Okay, I've now seen all the new musicals of 2001-2002, and I suspect the Tony nominees will be Sweet Smell of Success and Urinetown (both of which I liked), Mamma Mia! and Thoroughly Modern Millie (both of which I admired considerably less). But, frankly, I'd like to throw another nominee into the mix: The Full Monty.
I know, I know. It didn't open this season. It's a 2000-2001 show. But it played eight times a week during each week of 2001-2002. Unlike movies, which disappear from theaters in short (or even long) order, it's still here. So why not let it compete?
"But it lost, and that's that!" you argue. Well, Richard M. Nixon lost the presidency in 1960 and he got another chance--and won. I do realize that by bringing Nixon into this argument, I may be doing myself more harm than good. But I do wonder: If losing presidential candidates can run again, why can't losing musicals? If you apply for a grant and don't get it, you simply apply the next year...and the next, and the next, until you get it. The Major League Baseball Hall of Fame has an election each January to see who'll be admitted the following July into its shrine at Cooperstown. If you don't get in the first time, you get a chance for each of the next 14 years before they take your name off the ballot. And we can't give The Full Monty even one more chance?
Aside from the original production of Chicago in 1976 (which, believe me, young 'uns, was about 100 times better than the revival that so many of you love), no more worthy show with so many nominations has even been skunked as thoroughly as Monty. (Remember, last season was the only time in Tony history that one, and only one, new musical won every prize. The only Tonys The Producers didn't take home went to a revival, 42nd Street.)
Many times this season, I saw people shake their heads slowly and say that "If The Full Monty had only opened this year, it would have won the Best Musical Tony." I believe they're right. Hell, if A Class Act or even Jane Eyre had opened this season, either one might have taken home the prize! But, as they say in showbiz, "Timing is everything."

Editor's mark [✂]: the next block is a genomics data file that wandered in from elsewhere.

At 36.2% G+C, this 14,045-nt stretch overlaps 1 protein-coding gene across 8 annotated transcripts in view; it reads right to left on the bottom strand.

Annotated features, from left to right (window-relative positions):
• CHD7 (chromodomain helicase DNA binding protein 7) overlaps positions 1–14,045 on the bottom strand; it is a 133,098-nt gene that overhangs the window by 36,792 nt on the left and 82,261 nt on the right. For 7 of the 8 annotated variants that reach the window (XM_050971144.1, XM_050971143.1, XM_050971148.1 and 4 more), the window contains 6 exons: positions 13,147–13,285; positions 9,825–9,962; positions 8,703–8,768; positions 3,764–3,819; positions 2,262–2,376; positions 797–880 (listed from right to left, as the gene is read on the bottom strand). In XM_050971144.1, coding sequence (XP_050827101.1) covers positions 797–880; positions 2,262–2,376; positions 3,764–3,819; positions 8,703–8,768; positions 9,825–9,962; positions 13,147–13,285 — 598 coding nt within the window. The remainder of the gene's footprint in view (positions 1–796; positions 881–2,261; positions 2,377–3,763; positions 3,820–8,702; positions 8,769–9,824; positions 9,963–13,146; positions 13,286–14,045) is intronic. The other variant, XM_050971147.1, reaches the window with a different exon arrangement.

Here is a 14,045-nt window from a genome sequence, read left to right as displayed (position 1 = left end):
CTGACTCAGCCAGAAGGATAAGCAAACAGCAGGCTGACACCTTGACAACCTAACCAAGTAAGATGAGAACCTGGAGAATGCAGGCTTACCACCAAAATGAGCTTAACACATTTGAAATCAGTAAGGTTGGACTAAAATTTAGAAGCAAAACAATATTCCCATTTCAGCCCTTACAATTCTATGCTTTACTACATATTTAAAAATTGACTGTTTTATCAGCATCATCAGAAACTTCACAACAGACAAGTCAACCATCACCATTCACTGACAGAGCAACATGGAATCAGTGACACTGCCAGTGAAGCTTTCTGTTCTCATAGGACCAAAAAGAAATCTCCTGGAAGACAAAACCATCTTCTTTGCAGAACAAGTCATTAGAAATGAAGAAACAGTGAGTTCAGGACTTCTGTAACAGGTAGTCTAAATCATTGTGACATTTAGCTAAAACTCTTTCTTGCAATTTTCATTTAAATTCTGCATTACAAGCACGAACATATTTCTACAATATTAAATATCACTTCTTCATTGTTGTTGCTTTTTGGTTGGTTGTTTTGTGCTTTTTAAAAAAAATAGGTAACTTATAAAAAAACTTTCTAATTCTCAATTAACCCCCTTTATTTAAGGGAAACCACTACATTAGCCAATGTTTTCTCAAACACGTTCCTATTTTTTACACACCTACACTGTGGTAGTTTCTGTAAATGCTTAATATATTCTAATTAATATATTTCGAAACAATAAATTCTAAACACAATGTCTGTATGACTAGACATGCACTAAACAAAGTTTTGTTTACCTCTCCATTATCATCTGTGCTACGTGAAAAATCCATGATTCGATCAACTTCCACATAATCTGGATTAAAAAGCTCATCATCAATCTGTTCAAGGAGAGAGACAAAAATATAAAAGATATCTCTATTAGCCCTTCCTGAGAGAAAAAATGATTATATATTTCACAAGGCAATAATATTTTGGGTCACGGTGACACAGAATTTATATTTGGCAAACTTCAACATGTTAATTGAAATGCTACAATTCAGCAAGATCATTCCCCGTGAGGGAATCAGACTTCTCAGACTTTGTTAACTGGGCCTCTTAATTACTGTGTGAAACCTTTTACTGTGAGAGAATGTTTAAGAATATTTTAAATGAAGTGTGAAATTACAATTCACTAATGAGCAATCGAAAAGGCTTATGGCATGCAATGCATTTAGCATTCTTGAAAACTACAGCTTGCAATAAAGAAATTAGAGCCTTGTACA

It is, too. How well I remember Andrew Lloyd Webber's announcement in 1994 that he was bringing Sunset Boulevard to Broadway. As I understand it--this is only what I heard, mind you--Big had all its money together but decided to wait a year because it felt it couldn't beat another sure-fire Lloyd Webber smash. But the reception for the British mega-musical wasn't as strong as expected, and I will always believe that if Big had opened that season (instead of the following Rent/Bring in 'Da Noise... season, when it suddenly looked like a dinosaur), everyone would have said, "Oh, how fresh! How American! Give it the Tony!"
Now, a lot of people will say that if we were going to include shows from previous seasons in the Best Musical race, The Producers would win this year, too. And maybe even next. So perhaps the rule should be that once you've won the big prize, you must excuse yourself from competition. (No need to be greedy about it.) As it happens, three musicals that didn't win the Best Musical Tony in their eligible years were on Broadway for the full 2001-2002 season: Beauty and the Beast, Aida, and The Full Monty. There's much to admire in the latter two but I'd immediately eliminate Beauty, for ever since it downsized itself in its move from the Palace to the Lunt-Fontanne, it's a shadow of the show it used to be. And it's not that I like Aida less, but that I love The Full Monty more.
So what do you say? A do-over for The Full Monty? Another chance for Terrence McNally to take a Tony Award for his book? Another opportunity for David Yazbek to be on TV and...no, if he's going to be on camera again and pick his nose, I'd rather see the prize go to Thoroughly Modern Millie!
[To contact Peter Filichia directly, e-mail him at email@example.com]